Monday, April 18, 2016

I think the ambitious science teaching article did a good job of pointing out the potential pitfalls of implementing models in a science classroom. One of the things the authors mentioned was the importance of having students create and improve their models on their own, as opposed to simply reproducing images or diagrams from a textbook. As mentioned before, this takes a good deal of preparation from the teacher. In this case, not only would the teacher have to prepare for the lesson itself, but would also have to prepare ways to guide and lead the students in the right direction. Furthermore, teachers intent on implementing scientific modeling will also have to prepare students with the skills necessary to design their own models.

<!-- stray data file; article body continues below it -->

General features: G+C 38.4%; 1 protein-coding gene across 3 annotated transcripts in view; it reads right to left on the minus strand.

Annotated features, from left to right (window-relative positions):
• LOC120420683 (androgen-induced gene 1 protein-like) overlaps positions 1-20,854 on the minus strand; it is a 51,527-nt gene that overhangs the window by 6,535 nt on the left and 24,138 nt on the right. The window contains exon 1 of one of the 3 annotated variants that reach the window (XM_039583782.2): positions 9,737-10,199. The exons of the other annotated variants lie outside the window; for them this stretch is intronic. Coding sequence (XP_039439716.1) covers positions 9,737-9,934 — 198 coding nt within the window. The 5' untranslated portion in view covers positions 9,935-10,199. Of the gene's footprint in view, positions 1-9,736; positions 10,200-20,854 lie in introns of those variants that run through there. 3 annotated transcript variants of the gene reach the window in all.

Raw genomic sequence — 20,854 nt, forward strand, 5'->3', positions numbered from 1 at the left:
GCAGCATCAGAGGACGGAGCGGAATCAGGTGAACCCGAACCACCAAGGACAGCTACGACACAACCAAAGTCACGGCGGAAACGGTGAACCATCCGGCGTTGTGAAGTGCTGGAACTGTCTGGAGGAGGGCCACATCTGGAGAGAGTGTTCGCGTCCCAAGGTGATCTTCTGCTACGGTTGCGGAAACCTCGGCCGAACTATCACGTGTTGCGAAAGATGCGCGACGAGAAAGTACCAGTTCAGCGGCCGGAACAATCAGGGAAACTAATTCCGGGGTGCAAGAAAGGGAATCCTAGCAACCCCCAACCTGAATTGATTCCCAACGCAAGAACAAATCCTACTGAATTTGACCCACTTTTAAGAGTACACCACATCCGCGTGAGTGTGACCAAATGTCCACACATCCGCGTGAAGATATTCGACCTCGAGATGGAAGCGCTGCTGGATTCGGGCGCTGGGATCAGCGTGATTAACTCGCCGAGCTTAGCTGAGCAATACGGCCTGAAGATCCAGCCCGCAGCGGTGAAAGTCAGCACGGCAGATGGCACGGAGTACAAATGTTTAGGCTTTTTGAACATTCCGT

I also liked what the article said about observable/unobservable features. Because so much of chemistry occurs at the atomic scale, I sometimes have trouble imagining how I would create a model for some of the more nebulous concepts (such as Gibbs' free energy). Hopefully by encouraging students to think about and model unobservable parts of a chemical reaction along with the observable parts, I can better prepare students to think about and understand the microscopic qualities involved in a chemical reaction.

I also thought the idea of "model saturation" was interesting and something that we haven't discussed in depth. Honestly, I'm pretty relieved that teachers say it might be a good idea to do models only once or twice per unit, and that some units might be better taught without long and engaged models, as preparation of modeling activities seems like no small task. However, this does bring up the question of what teaching methods should one use to fill up the remainder of the time and what is the best way to implement those methods.

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